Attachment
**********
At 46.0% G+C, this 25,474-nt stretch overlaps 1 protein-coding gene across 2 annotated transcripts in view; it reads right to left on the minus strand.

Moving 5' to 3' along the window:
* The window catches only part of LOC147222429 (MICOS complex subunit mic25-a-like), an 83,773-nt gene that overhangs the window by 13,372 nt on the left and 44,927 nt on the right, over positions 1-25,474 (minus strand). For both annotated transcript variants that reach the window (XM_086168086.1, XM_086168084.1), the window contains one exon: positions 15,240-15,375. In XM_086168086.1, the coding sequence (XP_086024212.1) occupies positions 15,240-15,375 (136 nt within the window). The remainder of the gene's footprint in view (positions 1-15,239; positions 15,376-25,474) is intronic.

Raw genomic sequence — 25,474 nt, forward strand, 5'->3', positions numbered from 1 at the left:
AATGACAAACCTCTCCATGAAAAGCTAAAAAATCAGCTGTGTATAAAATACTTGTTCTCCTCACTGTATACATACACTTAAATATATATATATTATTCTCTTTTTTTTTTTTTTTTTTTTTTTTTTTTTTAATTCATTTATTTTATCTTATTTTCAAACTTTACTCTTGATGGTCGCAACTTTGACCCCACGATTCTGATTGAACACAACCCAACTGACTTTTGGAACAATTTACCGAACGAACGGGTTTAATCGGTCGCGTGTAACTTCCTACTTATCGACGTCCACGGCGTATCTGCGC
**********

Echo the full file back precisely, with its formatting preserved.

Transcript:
At 46.0% G+C, this 25,474-nt stretch overlaps 1 protein-coding gene across 2 annotated transcripts in view; it reads right to left on the minus strand.

Moving 5' to 3' along the window:
* The window catches only part of LOC147222429 (MICOS complex subunit mic25-a-like), an 83,773-nt gene that overhangs the window by 13,372 nt on the left and 44,927 nt on the right, over positions 1-25,474 (minus strand). For both annotated transcript variants that reach the window (XM_086168086.1, XM_086168084.1), the window contains one exon: positions 15,240-15,375. In XM_086168086.1, the coding sequence (XP_086024212.1) occupies positions 15,240-15,375 (136 nt within the window). The remainder of the gene's footprint in view (positions 1-15,239; positions 15,376-25,474) is intronic.

Raw genomic sequence — 25,474 nt, forward strand, 5'->3', positions numbered from 1 at the left:
AATGACAAACCTCTCCATGAAAAGCTAAAAAATCAGCTGTGTATAAAATACTTGTTCTCCTCACTGTATACATACACTTAAATATATATATATTATTCTCTTTTTTTTTTTTTTTTTTTTTTTTTTTTTTAATTCATTTATTTTATCTTATTTTCAAACTTTACTCTTGATGGTCGCAACTTTGACCCCACGATTCTGATTGAACACAACCCAACTGACTTTTGGAACAATTTACCGAACGAACGGGTTTAATCGGTCGCGTGTAACTTCCTACTTATCGACGTCCACGGCGTATCTGCGC